Sedation: Care Instructions

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Sedation is the use of medicine to help you feel relaxed and comfortable during a procedure. The medicine is usually given in a vein (by I.V.). It may be used with numbing medicines.

There are different levels of sedation. They range from being awake but relaxed to being completely unconscious. Which level you have will depend on the procedure and your needs. You will be watched closely by a doctor or nurse during sedation.

Common side effects from sedation include:

  • Feeling sleepy or tired. (Your doctors and nurses will make sure you aren't too sleepy to go home.)
  • Feeling dizzy or unsteady.

Follow-up care is a key part of your treatment and safety. Be sure to make and go to all appointments, and call your doctor if you are having problems. It's also a good idea to know your test results and keep a list of the medicines you take.

How can you care for yourself at home?


  • Don't do anything that requires attention to detail until you recover. This includes going to work or school, making important decisions, and signing any legal documents. It takes time for the medicine effects to completely wear off.
  • For at least 24 hours, do not drive or operate any machinery.
  • When you get home, make sure to rest until the anesthesia has worn off. Some people will feel drowsy or dizzy for up to a few hours after leaving the hospital.
  • Take your time and walk slowly. Sudden changes in position may cause nausea.
  • Rest when you feel tired. Getting enough sleep will help you recover.
  • If you have sleep apnea and you have a CPAP machine, be sure to use it.


  • Don't drink alcohol for 24 hours.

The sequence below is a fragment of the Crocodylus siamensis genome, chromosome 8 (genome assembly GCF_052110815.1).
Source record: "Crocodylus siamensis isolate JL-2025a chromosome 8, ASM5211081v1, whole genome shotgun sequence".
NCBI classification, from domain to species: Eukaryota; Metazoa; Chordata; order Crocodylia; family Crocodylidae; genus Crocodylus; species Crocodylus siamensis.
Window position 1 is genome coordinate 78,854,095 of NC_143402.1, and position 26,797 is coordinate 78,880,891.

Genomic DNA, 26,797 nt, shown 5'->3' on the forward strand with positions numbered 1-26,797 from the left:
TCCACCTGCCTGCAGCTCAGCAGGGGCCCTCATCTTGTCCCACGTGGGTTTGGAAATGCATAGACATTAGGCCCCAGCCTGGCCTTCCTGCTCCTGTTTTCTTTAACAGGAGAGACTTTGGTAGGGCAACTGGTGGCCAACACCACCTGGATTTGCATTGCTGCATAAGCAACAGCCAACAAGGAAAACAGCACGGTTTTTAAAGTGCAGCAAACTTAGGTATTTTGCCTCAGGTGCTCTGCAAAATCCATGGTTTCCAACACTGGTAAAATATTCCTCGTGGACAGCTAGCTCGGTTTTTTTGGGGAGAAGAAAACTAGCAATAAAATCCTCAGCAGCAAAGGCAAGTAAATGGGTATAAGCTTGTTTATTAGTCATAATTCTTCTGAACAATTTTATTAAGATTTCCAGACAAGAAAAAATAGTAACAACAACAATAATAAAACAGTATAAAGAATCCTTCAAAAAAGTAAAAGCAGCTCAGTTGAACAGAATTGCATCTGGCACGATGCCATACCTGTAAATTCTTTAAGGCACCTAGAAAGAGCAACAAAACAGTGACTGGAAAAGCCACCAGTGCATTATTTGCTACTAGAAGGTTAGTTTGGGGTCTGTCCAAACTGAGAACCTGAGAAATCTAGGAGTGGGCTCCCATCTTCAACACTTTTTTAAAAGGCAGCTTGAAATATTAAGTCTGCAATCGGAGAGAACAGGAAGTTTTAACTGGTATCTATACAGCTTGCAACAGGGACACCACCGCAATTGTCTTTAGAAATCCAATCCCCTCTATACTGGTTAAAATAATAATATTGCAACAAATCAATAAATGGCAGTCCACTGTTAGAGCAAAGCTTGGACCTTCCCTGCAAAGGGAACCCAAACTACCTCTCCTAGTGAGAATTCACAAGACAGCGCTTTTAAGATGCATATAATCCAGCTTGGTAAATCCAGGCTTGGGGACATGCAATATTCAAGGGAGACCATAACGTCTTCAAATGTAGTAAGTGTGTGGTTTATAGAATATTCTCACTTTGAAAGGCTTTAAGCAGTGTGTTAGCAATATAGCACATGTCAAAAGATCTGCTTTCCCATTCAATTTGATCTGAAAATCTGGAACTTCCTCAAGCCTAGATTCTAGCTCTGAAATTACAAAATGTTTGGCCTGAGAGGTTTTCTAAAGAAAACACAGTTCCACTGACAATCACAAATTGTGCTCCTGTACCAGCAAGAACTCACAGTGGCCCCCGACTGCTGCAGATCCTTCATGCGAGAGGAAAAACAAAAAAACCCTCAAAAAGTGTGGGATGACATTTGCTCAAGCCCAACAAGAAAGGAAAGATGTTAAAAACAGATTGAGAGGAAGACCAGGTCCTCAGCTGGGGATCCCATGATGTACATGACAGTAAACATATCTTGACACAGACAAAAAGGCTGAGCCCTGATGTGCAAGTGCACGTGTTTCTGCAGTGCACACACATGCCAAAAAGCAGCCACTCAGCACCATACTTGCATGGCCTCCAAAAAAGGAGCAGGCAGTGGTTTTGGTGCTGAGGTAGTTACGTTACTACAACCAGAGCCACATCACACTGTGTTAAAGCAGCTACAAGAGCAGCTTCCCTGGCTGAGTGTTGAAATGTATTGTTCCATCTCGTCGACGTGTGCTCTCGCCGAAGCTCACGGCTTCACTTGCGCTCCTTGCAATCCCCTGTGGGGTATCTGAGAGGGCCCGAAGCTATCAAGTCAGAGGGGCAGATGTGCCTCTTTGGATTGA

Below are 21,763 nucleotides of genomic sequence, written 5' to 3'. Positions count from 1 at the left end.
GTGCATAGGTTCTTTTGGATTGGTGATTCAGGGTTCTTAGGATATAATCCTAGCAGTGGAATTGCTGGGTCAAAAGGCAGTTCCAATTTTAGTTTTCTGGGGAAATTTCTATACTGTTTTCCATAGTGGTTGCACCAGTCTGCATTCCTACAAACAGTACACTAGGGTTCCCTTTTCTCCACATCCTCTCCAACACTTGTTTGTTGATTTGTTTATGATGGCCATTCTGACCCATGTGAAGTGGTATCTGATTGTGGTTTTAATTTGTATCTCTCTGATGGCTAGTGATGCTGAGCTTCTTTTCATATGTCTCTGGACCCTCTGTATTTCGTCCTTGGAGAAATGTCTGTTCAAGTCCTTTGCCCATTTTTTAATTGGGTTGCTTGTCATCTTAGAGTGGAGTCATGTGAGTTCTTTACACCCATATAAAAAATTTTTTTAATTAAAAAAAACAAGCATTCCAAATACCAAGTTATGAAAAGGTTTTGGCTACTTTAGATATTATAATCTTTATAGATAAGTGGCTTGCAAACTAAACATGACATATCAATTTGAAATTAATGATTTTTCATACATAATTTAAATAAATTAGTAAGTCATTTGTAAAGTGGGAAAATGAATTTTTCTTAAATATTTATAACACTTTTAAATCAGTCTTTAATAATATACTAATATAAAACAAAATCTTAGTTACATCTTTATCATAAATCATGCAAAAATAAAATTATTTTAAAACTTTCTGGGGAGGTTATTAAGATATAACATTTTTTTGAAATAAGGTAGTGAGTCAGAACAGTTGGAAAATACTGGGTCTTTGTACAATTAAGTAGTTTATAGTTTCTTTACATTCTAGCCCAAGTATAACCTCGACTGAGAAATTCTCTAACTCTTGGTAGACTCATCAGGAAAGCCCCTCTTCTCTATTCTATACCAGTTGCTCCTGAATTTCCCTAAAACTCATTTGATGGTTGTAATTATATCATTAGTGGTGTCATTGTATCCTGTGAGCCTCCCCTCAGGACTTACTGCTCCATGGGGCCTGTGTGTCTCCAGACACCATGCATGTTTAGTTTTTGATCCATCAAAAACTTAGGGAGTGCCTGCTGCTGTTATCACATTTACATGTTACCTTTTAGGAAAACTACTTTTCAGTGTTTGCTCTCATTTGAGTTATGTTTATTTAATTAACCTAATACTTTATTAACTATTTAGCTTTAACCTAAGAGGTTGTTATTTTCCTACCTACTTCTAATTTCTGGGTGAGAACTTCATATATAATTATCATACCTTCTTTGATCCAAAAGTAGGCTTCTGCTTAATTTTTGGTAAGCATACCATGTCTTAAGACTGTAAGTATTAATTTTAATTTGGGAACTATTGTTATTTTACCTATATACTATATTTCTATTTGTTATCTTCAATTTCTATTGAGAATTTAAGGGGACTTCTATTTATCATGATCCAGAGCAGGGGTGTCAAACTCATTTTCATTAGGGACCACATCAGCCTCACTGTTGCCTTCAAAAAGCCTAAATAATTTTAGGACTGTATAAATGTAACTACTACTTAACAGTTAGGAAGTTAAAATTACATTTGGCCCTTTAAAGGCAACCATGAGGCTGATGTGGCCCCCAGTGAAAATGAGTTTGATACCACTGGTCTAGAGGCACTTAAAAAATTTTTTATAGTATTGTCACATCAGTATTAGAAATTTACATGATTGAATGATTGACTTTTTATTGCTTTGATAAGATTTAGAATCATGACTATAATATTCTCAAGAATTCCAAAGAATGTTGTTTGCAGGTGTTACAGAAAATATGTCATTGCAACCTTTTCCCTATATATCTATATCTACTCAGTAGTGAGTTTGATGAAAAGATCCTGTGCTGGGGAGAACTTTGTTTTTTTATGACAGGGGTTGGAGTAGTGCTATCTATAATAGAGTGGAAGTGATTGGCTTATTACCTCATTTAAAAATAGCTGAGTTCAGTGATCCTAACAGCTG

• You can eat your normal diet, unless your doctor gives you other instructions. If your stomach is upset, try clear liquids and bland, low-fat foods like plain toast or rice.
  • Drink plenty of fluids (unless your doctor tells you not to).

When should you call for help?

Call 911 anytime you think you may need emergency care. For example, call if:

  • You have trouble breathing.
  • You passed out (lost consciousness).

Call your doctor now or seek immediate medical care if:

  • You have nausea or vomiting that gets worse or won't stop.
  • You have a fever.
  • You have a new or worse headache.
  • The medicine is not wearing off and you can't think clearly.

Watch closely for changes in your health, and be sure to contact your doctor if:

  • You do not get better as expected.

Where can you learn more?

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The Health Encyclopedia contains general health information. Not all treatments or services described are covered benefits for Kaiser Permanente members or offered as services by Kaiser Permanente. For a list of covered benefits, please refer to your Evidence of Coverage or Summary Plan Description. For recommended treatments, please consult with your health care provider.